In Foxcatcher, director of photography Greig Fraser combines keen observation and cool detachment to capture the bizarre but true tale of John du Pont, masterfully portrayed by Steve Carrell in a non-comic role as the menacing and increasingly unbalanced multimillionaire scion of the wealthy chemical dynasty. An avid supporter of amateur wrestling, du Pont built a world-class training camp on his country estate and attracted the two Schultz brothers (Channing Tatum and Mark Ruffalo), both Olympic wrestling gold medalists, to train there. The story culminates in the sensational murder of one of them.
Director Bennett Miller, who won the top prize at the Cannes Film Festival for helming Foxcatcher, “has a great way of seeing things—he wants the camera to maintain a certain level of anonymity,” said the Australian DP. “He wanted the cinematography to be an unseen hand that was not guiding the story but observing it. Bennett wanted the camera, the lighting, everything involved in the cinematography to focus on the characters.” That was especially the case in depicting Carrell, who was the center of the movie, with his shifty demeanor, pasty face and awkward body language.
“It was a distinct challenge to put yourself in a position where you’re not imposing anything,” Fraser observed. “The film’s story is quite sinister, but I didn’t want to shoot it in an ugly way. You can’t shoot it like a noir and make them seem all dark or nasty. You need to shoot them in a normal way.”
The film is not without visual interest. “We had some amazing locations, like the beautiful estate in Virginia where we filmed [substituting for the real Foxcatcher farm], and I wanted to make the most of the colors without getting too bright,” Fraser noted. Warmer tones are found in scenes that depict the affectionate interaction of the two brothers, including one where they match skills grappling and try to take each other down.
A real challenge for Fraser was filming the wrestling sequences during practice at the camp and in competition, centering on Tatum’s character. Miller wanted the Greco-Roman wrestling scenes to be as realistic as any yet shown in a movie. Video footage of many matches was culled and pored over. Fraser, who originally lacked familiarity with the sport, attended live events to understand the moves and dynamics.
“I tried to approach each wrestling match with a slightly different idea,” the DP said. He used long lenses to establish the match from a distance and then would get much closer. “In the last competition, we were very much in Channing’s face,” he noted. Fraser operated, and was shooting handheld, but two other camera operators were also filming during the scene. “You not only get the feel of every muscle straining, but along with the fantastic edit, you can almost smell the flesh.”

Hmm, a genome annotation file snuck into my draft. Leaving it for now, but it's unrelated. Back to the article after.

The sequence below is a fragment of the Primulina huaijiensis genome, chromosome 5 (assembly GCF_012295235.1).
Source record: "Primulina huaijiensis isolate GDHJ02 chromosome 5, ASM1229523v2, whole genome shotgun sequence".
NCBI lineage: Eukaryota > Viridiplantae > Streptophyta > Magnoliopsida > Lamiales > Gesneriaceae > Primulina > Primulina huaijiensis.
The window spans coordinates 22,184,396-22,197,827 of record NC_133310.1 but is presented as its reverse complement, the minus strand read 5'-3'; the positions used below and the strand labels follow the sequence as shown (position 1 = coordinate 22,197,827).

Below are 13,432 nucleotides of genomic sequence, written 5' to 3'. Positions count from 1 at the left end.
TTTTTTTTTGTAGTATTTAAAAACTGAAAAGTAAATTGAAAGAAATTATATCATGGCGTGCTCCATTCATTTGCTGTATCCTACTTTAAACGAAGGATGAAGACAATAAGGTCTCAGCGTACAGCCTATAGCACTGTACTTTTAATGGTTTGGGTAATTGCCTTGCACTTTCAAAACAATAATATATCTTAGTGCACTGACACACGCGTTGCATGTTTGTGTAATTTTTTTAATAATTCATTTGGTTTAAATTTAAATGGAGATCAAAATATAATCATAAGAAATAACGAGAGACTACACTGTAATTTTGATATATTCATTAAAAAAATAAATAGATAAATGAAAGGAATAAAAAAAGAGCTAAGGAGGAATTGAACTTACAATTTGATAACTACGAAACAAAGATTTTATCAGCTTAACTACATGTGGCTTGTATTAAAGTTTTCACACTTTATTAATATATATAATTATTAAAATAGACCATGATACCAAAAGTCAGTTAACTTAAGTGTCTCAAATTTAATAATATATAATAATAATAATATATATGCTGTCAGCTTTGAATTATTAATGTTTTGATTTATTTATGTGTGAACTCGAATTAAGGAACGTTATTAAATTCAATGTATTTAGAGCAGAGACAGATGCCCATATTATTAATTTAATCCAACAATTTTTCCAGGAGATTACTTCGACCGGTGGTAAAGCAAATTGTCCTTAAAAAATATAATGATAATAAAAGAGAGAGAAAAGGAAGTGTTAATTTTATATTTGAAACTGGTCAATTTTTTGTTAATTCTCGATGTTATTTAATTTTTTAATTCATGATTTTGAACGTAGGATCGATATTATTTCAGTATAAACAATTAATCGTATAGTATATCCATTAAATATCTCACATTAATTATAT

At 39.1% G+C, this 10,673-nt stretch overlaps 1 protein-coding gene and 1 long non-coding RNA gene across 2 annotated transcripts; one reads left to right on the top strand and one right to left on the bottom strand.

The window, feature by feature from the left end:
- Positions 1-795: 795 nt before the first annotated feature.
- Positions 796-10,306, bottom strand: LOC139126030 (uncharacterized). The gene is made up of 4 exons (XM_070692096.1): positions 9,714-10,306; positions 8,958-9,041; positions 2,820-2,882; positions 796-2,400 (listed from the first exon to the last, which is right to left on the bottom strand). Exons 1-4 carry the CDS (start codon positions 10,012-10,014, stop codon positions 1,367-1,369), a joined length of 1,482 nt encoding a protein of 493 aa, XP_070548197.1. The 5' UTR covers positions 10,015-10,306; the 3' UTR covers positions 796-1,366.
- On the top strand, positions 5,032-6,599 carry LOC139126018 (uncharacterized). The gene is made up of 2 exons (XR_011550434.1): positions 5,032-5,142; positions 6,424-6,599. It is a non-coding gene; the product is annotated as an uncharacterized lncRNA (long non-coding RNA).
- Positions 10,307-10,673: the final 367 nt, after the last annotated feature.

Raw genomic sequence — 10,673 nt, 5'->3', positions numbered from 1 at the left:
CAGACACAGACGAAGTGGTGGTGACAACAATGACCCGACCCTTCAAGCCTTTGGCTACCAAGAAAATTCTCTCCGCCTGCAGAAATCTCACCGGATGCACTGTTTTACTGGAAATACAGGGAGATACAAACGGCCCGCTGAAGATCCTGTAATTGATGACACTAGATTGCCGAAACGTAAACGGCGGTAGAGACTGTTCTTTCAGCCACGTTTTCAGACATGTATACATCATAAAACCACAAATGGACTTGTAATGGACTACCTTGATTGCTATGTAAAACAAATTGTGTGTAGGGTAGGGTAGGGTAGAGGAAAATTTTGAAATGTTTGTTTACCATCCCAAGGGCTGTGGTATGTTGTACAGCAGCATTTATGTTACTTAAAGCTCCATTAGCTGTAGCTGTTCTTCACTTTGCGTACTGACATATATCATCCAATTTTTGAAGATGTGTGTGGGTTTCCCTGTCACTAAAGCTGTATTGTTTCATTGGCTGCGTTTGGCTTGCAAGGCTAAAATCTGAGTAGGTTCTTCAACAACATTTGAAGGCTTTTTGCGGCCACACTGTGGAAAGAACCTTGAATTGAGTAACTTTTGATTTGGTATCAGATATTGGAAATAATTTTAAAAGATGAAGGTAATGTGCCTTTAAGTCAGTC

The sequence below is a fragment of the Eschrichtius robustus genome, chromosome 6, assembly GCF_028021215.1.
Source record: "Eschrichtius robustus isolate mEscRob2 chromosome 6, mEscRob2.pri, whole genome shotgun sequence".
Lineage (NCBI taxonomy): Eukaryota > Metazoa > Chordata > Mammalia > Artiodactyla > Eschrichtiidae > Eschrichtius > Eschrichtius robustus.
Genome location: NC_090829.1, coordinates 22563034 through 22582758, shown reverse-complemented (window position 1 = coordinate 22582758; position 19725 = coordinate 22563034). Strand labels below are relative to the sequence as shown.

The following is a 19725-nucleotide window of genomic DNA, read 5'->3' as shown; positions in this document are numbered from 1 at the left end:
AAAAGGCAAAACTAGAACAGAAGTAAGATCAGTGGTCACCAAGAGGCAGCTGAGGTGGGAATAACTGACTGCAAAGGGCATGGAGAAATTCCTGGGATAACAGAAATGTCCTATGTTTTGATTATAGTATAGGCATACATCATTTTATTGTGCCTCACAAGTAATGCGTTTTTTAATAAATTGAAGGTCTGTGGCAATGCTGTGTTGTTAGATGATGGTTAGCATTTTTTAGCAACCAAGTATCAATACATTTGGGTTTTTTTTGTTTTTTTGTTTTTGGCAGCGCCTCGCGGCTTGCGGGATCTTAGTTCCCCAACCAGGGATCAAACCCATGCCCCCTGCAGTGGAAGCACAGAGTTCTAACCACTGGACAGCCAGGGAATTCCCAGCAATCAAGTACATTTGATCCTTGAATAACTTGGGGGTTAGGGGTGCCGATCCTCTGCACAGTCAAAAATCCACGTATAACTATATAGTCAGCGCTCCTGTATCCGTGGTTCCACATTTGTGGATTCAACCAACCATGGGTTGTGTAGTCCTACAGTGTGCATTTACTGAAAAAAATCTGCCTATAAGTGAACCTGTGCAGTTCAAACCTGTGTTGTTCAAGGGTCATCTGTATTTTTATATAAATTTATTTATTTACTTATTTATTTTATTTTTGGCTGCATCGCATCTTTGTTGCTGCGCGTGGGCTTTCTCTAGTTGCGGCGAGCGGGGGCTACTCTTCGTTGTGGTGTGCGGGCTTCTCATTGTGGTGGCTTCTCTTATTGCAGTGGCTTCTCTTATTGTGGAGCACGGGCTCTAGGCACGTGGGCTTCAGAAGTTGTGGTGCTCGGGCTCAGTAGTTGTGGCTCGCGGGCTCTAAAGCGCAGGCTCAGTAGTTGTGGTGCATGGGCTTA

Fraser shot on film, using a series of Panasonic XL cameras. He used lenses from different eras to change the look, conveying constriction and widening scope during crucial moments of the plot.
“The film goes through different moods and is a kind of a roller coaster going from stark reality into a bit of a dream world,” said Fraser. “By the use of different lenses, it gives a subtle hint to the audience to participate at times in du Pont’s fantasy life.”
The DP also shot another film this year, The Gambler, opening on Christmas Day. The movie, directed by Rupert Wyatt and starring Mark Wahlberg, is a remake of the 1974 drama of the same name that Karl Reisz helmed. Fraser imbued the movie, about a professor whose gambling habit gets him in over his head and puts him in deep trouble with his family, with a sleek dark look.
Fraser’s past film credits include Bright Star, about English poet John Keats, and Zero Dark Thirty, a fictionalized depiction of the death of Osama bin Laden. He also was the cinematographer on Killing Me Softly and Snow White and the Huntsman. For his voluptuous photography on Bright Star, he received the best cinematography honor from the Australian Cinematographers Society and a British Independent Film award. He is currently prepping for The Lion, set in India, about a lost child who 25 years later tries to find family. He recently landed a plum assignment as the DP on the first Star Wars spinoff, yet unnamed, which will be directed by Gareth Edwards, who did Godzilla. It’s set for release in 2016.